Perhaps over time Cuban might see the error of this business model and consider something different that would take away the ethical smudge. He could make it a non-profit with foundation funding, and he’s not a stranger to foundations with his experience with the Fallen Patriot Fund for families of soldiers who were injured or killed in Iraq. Perhaps there’s a way to lose the bad and ugly aspects of Sharesleuth without throwing out the good.

    For more reading on Sharesleuth, check out these blog posts by Cuban on the subject, as well as takes from other bloggers and media outlets:

    Responsible Journalism [Mark Cuban’s Blog Maverick]

    Business journalists should be thankful [Mark Cuban’s Blog Maverick]

    Why Journalism Matters [Mark Cuban’s Blog Maverick]

    Mark Cuban’s Excellent Trade [Gary Weiss blog]

    Winans on Cuban: At Least You Know He’s Screwing You [Gary Weiss blog]

    Full Disclosure: Shortchanging Financial Journalism [FindProfit.com’s Ben Silverman]

    ShareSleuth Targets Ethanol Company [DealBreaker blog]

    Xethanol Responds to ShareSleuth.com Posting [BusinessWire]

    Cuban’s Maverick Stock Site [BusinessWeek]

    Media Orchard Interviews Chris Carey of Sharesleuth.com [Media Orchard blog]

    What do you think? Is Sharesleuth an ethical way to do investigative journalism or is there an inherent conflict of interest for the publisher? Can you think of other ways the site might bring in money without having ethical problems? Share your thoughts in the comments below.

    Photo of Mark Cuban by Kris Krug.

    Tagged: business ethics journalism law

    21 responses to “Mark Cuban’s Sharesleuth Takes Business Reporting to Ethical Edge”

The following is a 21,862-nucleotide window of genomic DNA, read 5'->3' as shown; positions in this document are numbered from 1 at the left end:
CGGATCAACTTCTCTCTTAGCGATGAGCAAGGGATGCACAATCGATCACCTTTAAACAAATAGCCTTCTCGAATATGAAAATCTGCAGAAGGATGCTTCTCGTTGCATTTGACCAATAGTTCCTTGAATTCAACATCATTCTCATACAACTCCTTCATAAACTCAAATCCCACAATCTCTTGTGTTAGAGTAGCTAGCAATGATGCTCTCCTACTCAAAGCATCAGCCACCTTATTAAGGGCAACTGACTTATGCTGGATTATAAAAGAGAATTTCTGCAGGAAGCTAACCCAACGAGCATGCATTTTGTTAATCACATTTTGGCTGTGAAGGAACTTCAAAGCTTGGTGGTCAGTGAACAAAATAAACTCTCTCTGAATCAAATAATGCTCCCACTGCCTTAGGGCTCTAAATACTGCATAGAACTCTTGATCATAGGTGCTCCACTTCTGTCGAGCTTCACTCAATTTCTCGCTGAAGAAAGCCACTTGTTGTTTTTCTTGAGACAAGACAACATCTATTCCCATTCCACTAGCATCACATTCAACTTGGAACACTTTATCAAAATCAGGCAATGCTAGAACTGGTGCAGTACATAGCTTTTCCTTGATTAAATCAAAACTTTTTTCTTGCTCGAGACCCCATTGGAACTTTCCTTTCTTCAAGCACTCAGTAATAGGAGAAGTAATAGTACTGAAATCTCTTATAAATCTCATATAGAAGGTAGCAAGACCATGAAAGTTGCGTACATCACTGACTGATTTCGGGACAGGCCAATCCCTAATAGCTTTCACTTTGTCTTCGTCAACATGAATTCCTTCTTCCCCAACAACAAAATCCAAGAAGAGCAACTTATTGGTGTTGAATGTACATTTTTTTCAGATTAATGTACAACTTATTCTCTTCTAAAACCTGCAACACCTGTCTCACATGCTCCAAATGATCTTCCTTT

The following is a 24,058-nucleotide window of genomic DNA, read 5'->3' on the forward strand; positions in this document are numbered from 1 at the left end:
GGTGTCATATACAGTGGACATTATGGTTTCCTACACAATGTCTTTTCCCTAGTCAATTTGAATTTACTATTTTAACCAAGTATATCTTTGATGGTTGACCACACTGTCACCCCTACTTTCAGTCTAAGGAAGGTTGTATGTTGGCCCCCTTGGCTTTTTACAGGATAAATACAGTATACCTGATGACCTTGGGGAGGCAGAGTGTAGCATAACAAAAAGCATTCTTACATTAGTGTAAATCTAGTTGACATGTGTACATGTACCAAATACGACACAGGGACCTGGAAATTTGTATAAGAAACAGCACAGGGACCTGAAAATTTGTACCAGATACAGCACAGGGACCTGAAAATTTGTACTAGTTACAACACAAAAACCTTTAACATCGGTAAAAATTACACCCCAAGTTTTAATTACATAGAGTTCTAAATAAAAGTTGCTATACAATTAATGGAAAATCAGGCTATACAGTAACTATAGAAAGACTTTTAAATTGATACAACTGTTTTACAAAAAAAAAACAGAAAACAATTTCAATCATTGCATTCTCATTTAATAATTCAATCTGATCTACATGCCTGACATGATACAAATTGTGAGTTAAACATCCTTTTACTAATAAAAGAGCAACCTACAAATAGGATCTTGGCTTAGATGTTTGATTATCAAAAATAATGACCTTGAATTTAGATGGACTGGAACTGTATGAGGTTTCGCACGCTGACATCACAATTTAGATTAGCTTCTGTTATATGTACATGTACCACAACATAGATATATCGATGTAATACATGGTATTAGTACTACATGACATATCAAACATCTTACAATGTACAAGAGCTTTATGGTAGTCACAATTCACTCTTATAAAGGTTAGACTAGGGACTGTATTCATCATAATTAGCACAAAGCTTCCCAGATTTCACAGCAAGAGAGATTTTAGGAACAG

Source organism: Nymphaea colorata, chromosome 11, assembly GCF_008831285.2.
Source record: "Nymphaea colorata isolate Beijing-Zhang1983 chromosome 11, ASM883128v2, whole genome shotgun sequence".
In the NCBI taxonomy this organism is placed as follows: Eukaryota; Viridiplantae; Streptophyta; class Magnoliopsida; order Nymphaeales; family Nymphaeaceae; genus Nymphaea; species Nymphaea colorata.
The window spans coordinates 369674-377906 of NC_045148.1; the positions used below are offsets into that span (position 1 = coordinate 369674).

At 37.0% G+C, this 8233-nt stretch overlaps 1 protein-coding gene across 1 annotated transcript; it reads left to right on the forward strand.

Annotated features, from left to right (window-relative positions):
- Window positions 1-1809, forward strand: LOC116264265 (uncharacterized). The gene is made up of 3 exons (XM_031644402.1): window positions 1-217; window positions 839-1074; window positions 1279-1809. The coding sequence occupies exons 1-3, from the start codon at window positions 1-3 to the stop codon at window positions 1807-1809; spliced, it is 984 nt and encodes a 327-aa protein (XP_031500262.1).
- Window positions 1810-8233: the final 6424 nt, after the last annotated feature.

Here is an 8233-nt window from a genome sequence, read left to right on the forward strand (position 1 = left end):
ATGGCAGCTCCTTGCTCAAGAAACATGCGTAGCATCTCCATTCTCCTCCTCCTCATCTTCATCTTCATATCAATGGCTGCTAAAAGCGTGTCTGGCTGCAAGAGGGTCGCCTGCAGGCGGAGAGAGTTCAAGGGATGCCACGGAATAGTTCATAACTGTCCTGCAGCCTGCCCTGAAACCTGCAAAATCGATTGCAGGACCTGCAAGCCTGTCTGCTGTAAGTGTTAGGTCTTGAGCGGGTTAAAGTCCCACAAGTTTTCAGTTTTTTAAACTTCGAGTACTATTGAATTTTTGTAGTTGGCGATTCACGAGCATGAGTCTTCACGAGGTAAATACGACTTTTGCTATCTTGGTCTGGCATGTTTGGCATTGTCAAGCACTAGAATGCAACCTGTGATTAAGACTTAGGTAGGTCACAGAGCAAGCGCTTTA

1. Nice roundup of the issues, Mark. I’m a journalist and blogger as well — I wrote something about Cuban and Sharesleuth here: http://www.mathewingram.com/work

    2. Dave says:


      I am confused. Martha Stewart was convicted of insider trading and she did not work for the company. Likewise, those that raided the BusinessWeek articles at the printer before they were published were not employees of the company they traded but instead were employees of BusinessWeek.

      I am told that there are many different types of insider trading that can be brought to enforcement and that “insider” does not always mean “Inside the company”.

      I also find it amusing that the SEC is willing to sit back and monitor teh situation to determine how much abuse may take place before they decide whether to step in. In this case, lets say Cuban’s site was responsible for the $6.00 drop in share price. The SEC could go after Cuban for his profits but in reality, how much overall market cap (investor losses) took place? That would be the real damages.

    3. Hi Dave,
      I am not an expert on insider trading laws, but from what I understand, the BusinessWeek cases were stretches from what the law intended. In those cases, people were trading on information secretly before publication. With Cuban, he is trading before publication but also being transparent about the transactions at publication. That’s the difference, and some people believe it’s enough to make it legal. Plus he says he isn’t making short term trades but staying in for years.

      I’m not sure how much the SEC is actually monitoring the situation. They say they are aware of the site, but can’t really act until it has more of a track record than one investigative report. Not until the site has been proven to be manipulating the market will they act — at least according to my source. The SEC won’t comment about hypothetical situations.

    4. Haydn says:

      Great detail (wish I had the time to devote to it).

    5. TLark says: